by John Farrell
Germany is racing past 20% renewable energy on its electricity grid, but news stories stridently warn that this new wind and solar power is costing “billions.” But often left out (or buried far from the lede) is the overwhelming popularity of the country’s relentless focus on energy change (energiewende).
How can a supposedly expensive effort to clean up the energy supply be so popular?
1. It’s about the cost, not the price
Most news stories focus on the cost of electricity in Germany, which has some of the highest rates per kilowatt-hour in the world. But they don’t note that the average German electricity bill – about $100 a month – is the same as for most Americans. Germans are much more efficient users of energy than most, so they can afford higher rates without having higher bills. (Note to self: check out options for energy efficiency).
2. It’s about vision
Germany doesn’t just have an incremental approach to renewable energy, but a commitment supported by 84 percent of residents to get to 100% renewable energy “as quickly as possible.” A few U.S. states have renewable energy visions (e.g. 33% by 2020, 25% by 2025) that approach Germany’s, but they’re mired in the notion that despite enormous savings to society in terms of health and environmental benefits, renewable energy shouldn’t cost any more today than conventional, dirty energy on the utility bill. Germans have taken the long view (about energy security, price volatility, etc).
3. It’s about ownership
I lied in #1. Support for Germany’s renewable energy quest isn’t about cost of energy, but about the opportunity to own a slice of the energy system. Millions of Germans are building their retirement nest egg by individually or collectively owning a share of wind and solar power plants supplying clean energy to their communities. Nearly half of the country’s 63,000 megawatts of wind and solar power is owned locally, and these energy owners care as much about the persistence of renewable energy they own as they do about the energy bill they pay. Not only do these German energy owners reduce their own net cost of energy, every dollar diverted from a distant multinational utility company multiplies throughout their local economy.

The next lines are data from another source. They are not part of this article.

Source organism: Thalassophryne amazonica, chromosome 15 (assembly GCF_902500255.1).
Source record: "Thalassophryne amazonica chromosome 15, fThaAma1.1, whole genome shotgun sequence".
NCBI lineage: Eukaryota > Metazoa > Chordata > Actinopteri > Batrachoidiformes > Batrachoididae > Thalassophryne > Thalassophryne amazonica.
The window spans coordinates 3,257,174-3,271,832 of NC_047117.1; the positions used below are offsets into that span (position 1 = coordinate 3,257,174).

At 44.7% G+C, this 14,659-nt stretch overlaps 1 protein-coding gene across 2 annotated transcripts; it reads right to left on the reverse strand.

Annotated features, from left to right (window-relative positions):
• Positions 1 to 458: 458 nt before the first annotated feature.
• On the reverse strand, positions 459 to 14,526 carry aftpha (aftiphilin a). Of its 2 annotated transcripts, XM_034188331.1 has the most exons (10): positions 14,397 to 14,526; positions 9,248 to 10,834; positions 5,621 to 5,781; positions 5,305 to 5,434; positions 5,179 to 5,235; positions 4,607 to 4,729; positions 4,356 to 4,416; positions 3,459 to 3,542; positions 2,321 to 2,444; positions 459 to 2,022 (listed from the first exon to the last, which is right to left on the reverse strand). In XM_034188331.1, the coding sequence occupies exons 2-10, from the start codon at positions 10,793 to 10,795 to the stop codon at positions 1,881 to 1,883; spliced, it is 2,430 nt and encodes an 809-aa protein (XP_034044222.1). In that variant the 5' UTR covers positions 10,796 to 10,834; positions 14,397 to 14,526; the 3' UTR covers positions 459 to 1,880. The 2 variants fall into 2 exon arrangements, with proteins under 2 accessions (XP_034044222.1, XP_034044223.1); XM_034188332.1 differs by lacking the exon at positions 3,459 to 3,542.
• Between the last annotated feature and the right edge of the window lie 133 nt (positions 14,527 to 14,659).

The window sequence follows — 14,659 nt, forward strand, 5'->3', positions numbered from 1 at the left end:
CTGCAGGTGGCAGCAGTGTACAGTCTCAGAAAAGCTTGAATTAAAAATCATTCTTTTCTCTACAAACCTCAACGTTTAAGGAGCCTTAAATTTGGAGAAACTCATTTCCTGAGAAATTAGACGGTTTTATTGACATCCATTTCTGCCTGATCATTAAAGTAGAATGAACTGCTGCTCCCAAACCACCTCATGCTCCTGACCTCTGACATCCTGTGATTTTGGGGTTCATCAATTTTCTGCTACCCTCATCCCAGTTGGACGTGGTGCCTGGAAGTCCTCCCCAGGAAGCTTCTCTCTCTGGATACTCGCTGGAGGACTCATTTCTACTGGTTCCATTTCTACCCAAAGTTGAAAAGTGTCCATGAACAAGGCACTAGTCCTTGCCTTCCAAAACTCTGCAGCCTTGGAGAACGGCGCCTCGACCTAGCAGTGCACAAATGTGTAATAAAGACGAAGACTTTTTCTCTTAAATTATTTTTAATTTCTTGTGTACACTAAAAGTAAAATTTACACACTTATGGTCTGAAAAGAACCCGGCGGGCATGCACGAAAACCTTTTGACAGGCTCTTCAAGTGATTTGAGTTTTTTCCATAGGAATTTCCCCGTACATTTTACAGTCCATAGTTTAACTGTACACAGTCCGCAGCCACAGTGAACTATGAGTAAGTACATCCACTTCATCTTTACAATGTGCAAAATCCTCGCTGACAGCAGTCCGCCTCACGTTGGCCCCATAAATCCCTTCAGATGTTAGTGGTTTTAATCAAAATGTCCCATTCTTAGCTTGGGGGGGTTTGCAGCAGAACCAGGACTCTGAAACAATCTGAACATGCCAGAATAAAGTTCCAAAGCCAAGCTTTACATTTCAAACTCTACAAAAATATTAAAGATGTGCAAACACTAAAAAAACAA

Not only does local ownership flip the notion of energy costs as consumers become producers, it also flips the notion of political ownership. Three-quarters of Germans want to maintain a focus on “citizen-managed, decentralized renewable energy.”
The tunnel vision on cost so prevalent in the press reflects the perspective of incumbent utilities, whose market share declines as their former customers produce their own power. It’s a story that plays out in the U.S., when debates over new power plants focus narrowly on the cost per kilowatt-hour rather than how an individual or community can retain more of their energy dollar.
It may seem that Germany is going renewable “at all costs,” but only if we are resigned to being energy consumers. Because their and our energy transition is a once-in-a-lifetime opportunity to take charge of our energy future. That’s priceless.
This article, 3 Reasons Germans Are Kicking Ass & Taking Names With Renewable Energy, is syndicated from Clean Technica and is posted here with permission.
About the Author
John Farrell directs the Energy Self-Reliant States and Communities program at ILSR and he focuses on energy policy developments that best expand the benefits of local ownership and dispersed generation of renewable energy. His latest paper, Democratizing the Electricity System, describes how to blast the roadblocks to distributed renewable energy generation, and how such small-scale renewable energy projects are the key to the biggest strides in renewable energy development. Farrell also authored the landmark report Energy Self-Reliant States, which serves as the definitive energy atlas for the United States, detailing the state-by-state renewable electricity generation potential. Farrell regularly provides discussion and analysis of distributed renewable energy policy on his blog, Energy Self-Reliant States (energyselfreliantstates.org), and articles are regularly syndicated on Grist and Renewable Energy World. John Farrell can also be found on Twitter @johnffarrell, or at firstname.lastname@example.org.